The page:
Monday, March 17, 2014

Nations of the Four Corners

"Nations of the Four Corners" is a cultural center owned and operated by the San Juan Foundation(; located in Blanding, Utah.  It encompasses the Westwater Canyon area which also includes Five Kiva Pueblo and Nations Natural Bridge and Edge of the Cedars Museum and State Park.  Nations is a self-guided tour park with no admission fee; a minimum five mile hike of the park itself is guaranteed, and there is additional hiking paths into the canyon itself.  Sounds great, but one thing is so wrong with all this...hardly anyone knows about it.  Unless you pick up a travel brochure (Utah - Trail of the Ancients - Nations of the Four Corners) at a welcome center, you don't have any idea of its existence.  Oh, there is a small sign on the corner of Main and 500 South (going westward) in Blanding, and I believe all it says is, "Cultural Center" or "Four Corners Cultural Center", but that's about it.  No huge advertisements to entice visitors to the park;  just another one of those little secrets...until now.

So, here we are in Blanding, on Route 191 (Main Street) again; going westward on 500 South will bring you to "Nations", but if you happen to make a turn going eastward, well then you'll just end up at Three Kiva Pueblo.  Win-win situation if you ask me.  Take 500 South westward until you reach the park; there will be a very small parking area just to the right, but a much larger one to the left.  There will be an informational board there also, but the map...yeah, better make sure you have one of those brochures I mentioned; you're going to need it.

If you look in the upper left of the map, there is a mention of Five Kiva Pueblo and Nations Natural Bridge; aren't you glad I did that write up yesterday and how to get to it!  Now it's about a five mile hike to and from the Pueblo and Bridge, but it's about the same mileage if you just stay in the main section of the park.  It took us two and a half hours to complete it; that included the sites, going into the hogans and buildings, taking photos and enjoying the most beautiful scenery ever.  No wonder we were so exhausted, we drove to 1600 South to get to the other sites; no way we were doing another five miles!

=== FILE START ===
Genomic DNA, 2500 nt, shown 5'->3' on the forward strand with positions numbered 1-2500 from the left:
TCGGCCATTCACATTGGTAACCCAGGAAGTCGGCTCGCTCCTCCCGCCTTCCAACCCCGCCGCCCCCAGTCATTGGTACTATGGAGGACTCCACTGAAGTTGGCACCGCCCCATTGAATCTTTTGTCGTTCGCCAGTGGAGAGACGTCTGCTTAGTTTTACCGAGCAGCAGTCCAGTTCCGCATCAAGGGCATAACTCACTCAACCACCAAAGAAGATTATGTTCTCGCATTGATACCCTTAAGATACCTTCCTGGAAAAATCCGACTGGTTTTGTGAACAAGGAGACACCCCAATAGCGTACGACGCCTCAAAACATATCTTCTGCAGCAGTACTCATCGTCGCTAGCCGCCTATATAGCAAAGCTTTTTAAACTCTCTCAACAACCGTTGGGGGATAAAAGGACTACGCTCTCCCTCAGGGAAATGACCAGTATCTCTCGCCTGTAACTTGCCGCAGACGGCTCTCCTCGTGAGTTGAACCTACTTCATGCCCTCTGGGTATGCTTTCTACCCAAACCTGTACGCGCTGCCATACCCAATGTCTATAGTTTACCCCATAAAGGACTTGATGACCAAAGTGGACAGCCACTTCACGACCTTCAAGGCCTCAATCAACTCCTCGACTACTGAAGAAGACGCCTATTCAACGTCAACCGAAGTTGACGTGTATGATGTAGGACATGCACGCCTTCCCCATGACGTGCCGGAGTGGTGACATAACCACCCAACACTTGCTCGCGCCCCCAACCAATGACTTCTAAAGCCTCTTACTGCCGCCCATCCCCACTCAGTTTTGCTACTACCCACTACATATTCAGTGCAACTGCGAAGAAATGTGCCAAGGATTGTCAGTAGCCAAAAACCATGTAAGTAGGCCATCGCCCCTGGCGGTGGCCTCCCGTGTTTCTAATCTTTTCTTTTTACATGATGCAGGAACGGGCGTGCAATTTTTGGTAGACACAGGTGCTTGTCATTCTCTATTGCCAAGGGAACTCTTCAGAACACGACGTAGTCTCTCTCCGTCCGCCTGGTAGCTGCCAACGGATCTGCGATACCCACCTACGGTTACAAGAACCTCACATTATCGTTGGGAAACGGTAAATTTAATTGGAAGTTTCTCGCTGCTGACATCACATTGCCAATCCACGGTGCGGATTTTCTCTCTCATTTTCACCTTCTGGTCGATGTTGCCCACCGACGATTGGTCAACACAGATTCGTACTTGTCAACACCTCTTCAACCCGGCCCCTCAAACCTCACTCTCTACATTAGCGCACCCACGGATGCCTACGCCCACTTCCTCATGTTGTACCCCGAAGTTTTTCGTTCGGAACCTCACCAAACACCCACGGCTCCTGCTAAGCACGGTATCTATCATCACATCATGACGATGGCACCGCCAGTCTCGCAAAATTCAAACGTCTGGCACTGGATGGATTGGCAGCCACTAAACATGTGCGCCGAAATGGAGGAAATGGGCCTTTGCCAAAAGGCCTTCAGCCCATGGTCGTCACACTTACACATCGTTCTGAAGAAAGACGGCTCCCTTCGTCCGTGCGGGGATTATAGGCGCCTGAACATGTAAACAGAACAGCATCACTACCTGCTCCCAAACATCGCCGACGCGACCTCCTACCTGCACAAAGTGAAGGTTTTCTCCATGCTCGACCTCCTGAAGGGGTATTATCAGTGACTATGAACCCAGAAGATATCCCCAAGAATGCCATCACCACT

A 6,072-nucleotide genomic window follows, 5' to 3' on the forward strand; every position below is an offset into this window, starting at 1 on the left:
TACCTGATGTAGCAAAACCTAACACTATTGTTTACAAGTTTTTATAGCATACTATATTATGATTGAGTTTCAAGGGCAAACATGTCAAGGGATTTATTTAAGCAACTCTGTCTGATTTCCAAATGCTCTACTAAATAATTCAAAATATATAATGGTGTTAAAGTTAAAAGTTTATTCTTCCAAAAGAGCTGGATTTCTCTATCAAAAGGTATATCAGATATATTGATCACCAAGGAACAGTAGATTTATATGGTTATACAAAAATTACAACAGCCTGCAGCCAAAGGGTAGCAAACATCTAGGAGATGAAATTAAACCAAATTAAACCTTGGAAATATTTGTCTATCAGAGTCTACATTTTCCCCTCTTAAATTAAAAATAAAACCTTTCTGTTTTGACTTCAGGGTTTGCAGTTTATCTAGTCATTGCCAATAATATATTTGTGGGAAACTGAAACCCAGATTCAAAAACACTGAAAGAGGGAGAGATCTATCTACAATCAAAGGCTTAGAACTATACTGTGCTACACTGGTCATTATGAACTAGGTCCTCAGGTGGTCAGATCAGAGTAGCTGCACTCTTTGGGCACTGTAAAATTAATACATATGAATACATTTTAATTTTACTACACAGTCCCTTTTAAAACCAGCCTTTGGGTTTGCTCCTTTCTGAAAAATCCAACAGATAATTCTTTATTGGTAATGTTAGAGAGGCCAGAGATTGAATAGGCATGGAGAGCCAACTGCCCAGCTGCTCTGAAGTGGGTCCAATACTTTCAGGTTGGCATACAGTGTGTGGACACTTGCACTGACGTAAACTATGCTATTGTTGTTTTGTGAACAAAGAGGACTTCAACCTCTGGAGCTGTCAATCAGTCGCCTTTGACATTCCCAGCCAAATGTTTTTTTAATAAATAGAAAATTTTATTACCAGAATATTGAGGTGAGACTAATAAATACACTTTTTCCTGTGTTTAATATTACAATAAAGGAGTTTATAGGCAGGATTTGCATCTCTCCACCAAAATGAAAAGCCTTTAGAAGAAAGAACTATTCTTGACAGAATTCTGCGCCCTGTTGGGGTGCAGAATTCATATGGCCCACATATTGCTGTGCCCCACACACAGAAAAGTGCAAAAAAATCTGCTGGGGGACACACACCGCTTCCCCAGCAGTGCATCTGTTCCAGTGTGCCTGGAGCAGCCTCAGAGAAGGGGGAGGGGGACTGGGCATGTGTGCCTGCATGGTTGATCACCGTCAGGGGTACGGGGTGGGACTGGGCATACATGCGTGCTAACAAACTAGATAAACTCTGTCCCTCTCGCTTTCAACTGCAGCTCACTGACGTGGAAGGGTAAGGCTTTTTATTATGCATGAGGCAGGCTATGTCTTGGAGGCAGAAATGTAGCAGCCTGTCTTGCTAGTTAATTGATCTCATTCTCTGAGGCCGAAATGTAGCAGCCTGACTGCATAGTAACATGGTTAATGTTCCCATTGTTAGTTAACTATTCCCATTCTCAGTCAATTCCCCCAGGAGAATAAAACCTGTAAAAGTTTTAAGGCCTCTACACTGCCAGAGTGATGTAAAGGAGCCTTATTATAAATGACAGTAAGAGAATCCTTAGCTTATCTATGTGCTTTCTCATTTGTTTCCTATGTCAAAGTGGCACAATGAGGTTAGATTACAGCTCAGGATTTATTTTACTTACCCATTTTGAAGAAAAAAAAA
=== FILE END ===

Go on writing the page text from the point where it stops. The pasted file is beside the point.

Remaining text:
Roy and I began the adventure from the far end of the parking area near the Navajo Hogan; yeah, we aren't ones for following directions too well, so bypassed that star at the entrance.  Even though the hogan was constructed as an exhibit for the park, it was still fascinating; all that mud plastered over the hand-hewn beams.  Outside the hogan is a pioneer's wagon with beams and a picnic table under a wooden beamed awning (just one of several in the park). 

Now follow that gravel path to the Pioneer Site, to see how they lived back in the 1800's. I don't know about you, but I won't be giving up my indoor plumbing or electricity any time soon.

 Follow another gravel path to the Hispanic Site; this is even more sparse than the Pioneer Site!  There is a corral to the side rear of the building.

Hope you enjoyed those nicely graded gravel paths; now we're going full primitive trail: dirt, rocks, potholes and lots of unevenness.  The map indicates that the Observation Tower (center site) can be reached from basically every other site in the park, so we left that part for last.  Instead we trekked over the primitive trail to the Dine Site which has a male Hogan (pointed roof), female Hogan (rounded roof), an earthen oven and a sweat lodge.  You definitely have the feeling of going back in time in this area; it's almost a magical atmosphere surrounding you.

Female Hogan

Male Hogan

Earthen Oven

Sweat Lodge
We bypassed all the trails that lead out to the far canyon area and kept going around the edge; sometimes the trail is not well marked, so you'll have to wing it.  Our main goal was to find Prayer Arch and the scenery along the primitive trail was well worth all the rough walking.

The trail to Prayer Arch is rough; it also leads you out of the park to the Blanding campus of Utah State University.  Of course you would have to walk the residential streets back to the "Nations" parking lot where you left your vehicle, and what fun it that.  Anyway, even though the trail is rough, the scenery is beautiful; about 1/4 of a mile along the way, look across the canyon and you'll see a small cliff dwelling.

At the entrance to Prayer Arch, the trail gets sandier and ascends; you're looking around for the arch, suddenly you see it and it's a "Wow!" moment.  The arch itself is actually separated from the back wall; there are several small samples of "rock art" on this wall, near the upper right section.  The algae on the wall, however, makes it difficult to see, and to discern if it is actual primitive art, or more modern scratchings.
                                                                                                                       Prayer Arch

Backtracking the half mile to the Observation Tower and spectacular views of, not just the park sites, but the surrounding areas.  Nearby are the "Marriage Trees"; a tradition that dates back to numerous ancient cultures and continues to this day.  After a couple marries and moves to their new home, a pair of trees is planted, so as the relationship between the couple grows and matures, so do the trees.  By the way, you'll be back on those nicely graded gravel trails again.

By this time we were physically exhausted and all we had on our mind was getting back to the SUV and getting a well deserved meal.  There you have it though, "Nations of the Four Corners" and another of those secrets you should NOT miss out on.
Mary Cokenour

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